By contrast, if taxes to service the government debt are raised on households and small businesses whose incomes are too low for them to be able to save, then their expenditures are in effect squeezed. What amounts to the same thing occurs if government employees find their salaries frozen in order to service the debt. The squeeze on household expenditure then tends to reinforce deflationary pressures in the economy, not so much because consumption is reduced, but because people who might not otherwise do so enter the labour market to earn additional income, and the added competition drives down wages.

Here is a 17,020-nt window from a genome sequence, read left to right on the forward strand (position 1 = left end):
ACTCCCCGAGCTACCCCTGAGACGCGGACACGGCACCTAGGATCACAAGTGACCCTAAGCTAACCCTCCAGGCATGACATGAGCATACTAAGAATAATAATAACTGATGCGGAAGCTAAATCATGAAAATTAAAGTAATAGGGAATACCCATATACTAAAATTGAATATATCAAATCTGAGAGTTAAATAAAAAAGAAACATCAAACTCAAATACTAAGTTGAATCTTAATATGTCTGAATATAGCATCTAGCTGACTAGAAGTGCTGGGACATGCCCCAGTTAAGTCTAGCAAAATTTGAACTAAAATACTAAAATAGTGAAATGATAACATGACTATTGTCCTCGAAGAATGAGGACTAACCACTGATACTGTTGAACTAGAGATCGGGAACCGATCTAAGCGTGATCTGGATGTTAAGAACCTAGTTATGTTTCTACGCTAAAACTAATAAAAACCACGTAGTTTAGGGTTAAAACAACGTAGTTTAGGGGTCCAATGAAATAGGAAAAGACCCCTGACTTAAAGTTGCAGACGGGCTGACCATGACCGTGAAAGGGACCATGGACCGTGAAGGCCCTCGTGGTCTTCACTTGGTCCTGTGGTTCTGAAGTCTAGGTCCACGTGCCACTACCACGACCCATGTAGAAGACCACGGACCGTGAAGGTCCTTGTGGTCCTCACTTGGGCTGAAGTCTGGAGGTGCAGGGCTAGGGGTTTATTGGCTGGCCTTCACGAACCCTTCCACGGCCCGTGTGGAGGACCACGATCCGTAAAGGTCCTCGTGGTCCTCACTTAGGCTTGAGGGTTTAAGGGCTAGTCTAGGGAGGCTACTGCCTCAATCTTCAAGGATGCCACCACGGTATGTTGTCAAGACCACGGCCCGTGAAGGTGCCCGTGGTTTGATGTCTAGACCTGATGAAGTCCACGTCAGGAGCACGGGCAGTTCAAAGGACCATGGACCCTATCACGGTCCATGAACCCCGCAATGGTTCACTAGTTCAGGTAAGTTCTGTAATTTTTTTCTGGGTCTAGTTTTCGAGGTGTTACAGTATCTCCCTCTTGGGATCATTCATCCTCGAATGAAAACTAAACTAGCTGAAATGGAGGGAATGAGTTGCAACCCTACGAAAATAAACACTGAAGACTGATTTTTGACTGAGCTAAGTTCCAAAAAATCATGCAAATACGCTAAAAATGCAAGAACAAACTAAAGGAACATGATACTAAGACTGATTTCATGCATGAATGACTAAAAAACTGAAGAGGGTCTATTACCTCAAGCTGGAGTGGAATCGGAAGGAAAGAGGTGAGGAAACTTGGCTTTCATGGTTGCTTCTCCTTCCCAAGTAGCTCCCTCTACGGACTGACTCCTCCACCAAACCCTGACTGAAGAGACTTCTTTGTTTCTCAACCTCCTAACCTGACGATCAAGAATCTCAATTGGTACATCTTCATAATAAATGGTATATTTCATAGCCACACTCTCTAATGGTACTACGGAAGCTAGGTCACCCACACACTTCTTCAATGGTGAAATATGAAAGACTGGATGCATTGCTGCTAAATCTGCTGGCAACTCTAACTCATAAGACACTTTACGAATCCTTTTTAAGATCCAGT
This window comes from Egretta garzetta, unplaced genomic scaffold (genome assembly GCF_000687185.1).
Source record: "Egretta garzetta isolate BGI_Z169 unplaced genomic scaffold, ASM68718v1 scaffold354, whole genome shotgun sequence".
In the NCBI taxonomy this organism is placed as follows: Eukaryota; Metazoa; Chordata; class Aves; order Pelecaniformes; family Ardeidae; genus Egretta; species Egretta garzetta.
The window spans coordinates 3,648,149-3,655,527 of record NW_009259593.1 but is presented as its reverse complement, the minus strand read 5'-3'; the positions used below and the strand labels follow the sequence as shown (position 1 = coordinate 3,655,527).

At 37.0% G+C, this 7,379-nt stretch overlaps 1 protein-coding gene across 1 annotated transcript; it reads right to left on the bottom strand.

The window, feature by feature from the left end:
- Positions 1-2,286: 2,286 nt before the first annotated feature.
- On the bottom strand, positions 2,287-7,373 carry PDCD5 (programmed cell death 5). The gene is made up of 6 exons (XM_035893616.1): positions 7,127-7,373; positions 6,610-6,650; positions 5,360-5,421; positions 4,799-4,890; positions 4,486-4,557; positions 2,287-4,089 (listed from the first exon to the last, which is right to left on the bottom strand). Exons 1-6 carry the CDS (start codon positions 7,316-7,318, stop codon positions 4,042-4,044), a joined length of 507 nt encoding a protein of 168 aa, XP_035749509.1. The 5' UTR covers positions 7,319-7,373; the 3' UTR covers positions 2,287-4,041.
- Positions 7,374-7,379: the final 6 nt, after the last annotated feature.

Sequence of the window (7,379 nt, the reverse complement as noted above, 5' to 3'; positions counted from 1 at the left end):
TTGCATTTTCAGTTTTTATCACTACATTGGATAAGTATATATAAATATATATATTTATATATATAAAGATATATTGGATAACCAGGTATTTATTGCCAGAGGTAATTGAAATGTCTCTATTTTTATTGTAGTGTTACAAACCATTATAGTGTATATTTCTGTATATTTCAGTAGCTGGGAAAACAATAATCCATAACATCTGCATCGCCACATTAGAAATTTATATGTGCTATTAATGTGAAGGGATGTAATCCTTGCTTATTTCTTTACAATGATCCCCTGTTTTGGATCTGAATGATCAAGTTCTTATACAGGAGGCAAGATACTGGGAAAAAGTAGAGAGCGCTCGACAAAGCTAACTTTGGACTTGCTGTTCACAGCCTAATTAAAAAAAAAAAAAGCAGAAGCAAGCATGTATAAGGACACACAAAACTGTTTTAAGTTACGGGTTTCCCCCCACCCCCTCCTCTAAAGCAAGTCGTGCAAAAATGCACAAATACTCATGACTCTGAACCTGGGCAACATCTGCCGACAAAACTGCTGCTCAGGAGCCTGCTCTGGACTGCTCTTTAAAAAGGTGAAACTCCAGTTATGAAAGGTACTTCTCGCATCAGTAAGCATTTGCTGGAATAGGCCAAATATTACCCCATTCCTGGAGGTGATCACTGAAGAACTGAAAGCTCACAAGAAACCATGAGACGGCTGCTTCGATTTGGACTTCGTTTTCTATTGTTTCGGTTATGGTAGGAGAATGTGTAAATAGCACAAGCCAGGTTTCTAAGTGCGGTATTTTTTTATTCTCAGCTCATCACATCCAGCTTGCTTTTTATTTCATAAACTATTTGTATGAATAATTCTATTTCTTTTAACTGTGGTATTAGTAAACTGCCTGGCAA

The third principle of debt management is therefore that, to avoid detrimental effects on economic activity, higher taxes to service government debt are best levied on higher incomes and wealth. This assures financial stability by maintaining a stable cash position among the wealthy, and has minimal effect on aggregate demand and economic growth.